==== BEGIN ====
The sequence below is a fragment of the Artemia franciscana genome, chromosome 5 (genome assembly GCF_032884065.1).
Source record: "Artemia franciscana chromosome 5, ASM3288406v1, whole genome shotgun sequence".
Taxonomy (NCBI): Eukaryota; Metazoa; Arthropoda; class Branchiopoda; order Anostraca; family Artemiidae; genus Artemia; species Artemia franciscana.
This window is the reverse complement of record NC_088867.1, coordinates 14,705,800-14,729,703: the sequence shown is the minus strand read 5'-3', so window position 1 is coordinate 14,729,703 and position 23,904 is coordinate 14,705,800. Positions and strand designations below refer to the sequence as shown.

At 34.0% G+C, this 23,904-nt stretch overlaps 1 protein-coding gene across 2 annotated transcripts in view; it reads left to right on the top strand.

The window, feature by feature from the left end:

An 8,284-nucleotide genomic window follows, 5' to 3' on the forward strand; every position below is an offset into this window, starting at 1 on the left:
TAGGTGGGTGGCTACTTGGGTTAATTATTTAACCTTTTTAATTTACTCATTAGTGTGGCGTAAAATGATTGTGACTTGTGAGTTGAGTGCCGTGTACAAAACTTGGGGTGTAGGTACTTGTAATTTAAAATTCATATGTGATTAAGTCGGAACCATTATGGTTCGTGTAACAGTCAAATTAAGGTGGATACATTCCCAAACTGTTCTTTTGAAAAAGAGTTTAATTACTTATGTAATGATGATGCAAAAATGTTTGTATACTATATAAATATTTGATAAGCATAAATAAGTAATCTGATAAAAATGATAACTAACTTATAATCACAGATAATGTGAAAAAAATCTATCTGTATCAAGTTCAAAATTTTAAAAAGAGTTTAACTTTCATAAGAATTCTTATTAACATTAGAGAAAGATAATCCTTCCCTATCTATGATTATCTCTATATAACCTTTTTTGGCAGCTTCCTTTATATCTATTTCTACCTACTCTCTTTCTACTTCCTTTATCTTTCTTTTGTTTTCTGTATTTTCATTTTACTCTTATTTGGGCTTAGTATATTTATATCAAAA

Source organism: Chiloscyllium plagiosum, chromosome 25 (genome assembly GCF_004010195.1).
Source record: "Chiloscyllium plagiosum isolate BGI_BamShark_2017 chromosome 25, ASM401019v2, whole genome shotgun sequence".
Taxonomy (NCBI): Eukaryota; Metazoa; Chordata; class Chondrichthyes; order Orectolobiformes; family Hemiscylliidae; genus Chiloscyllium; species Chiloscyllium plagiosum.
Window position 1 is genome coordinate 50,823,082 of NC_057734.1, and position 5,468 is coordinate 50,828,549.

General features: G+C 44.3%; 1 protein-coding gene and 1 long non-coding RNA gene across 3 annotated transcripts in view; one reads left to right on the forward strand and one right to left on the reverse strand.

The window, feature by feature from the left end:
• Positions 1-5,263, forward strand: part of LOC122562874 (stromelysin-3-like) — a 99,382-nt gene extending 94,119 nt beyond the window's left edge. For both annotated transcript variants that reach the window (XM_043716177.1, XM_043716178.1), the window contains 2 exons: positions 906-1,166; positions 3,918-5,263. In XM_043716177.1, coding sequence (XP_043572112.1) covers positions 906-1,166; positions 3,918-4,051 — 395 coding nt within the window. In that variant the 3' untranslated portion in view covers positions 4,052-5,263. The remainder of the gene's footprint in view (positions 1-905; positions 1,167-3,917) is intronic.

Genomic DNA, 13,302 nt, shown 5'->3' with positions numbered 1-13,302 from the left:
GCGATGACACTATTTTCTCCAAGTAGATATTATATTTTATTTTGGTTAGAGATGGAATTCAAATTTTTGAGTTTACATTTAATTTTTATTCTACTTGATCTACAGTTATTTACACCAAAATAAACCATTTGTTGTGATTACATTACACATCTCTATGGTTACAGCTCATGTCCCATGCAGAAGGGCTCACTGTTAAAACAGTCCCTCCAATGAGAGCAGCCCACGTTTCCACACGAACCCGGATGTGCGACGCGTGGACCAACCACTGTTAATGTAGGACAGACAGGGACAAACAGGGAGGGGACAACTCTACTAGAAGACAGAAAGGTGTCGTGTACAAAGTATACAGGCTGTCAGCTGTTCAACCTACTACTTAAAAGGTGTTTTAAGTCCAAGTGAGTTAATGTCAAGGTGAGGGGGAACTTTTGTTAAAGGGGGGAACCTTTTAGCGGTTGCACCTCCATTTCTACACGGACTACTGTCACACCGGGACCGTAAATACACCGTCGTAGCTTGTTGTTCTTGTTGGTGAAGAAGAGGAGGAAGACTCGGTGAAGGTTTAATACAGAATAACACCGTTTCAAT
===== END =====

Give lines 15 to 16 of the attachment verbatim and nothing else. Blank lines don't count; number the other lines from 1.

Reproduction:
• Positions 1-5,263, forward strand: part of LOC122562874 (stromelysin-3-like) — a 99,382-nt gene extending 94,119 nt beyond the window's left edge. For both annotated transcript variants that reach the window (XM_043716177.1, XM_043716178.1), the window contains 2 exons: positions 906-1,166; positions 3,918-5,263. In XM_043716177.1, coding sequence (XP_043572112.1) covers positions 906-1,166; positions 3,918-4,051 — 395 coding nt within the window. In that variant the 3' untranslated portion in view covers positions 4,052-5,263. The remainder of the gene's footprint in view (positions 1-905; positions 1,167-3,917) is intronic.

Genomic DNA, 13,302 nt, shown 5'->3' with positions numbered 1-13,302 from the left: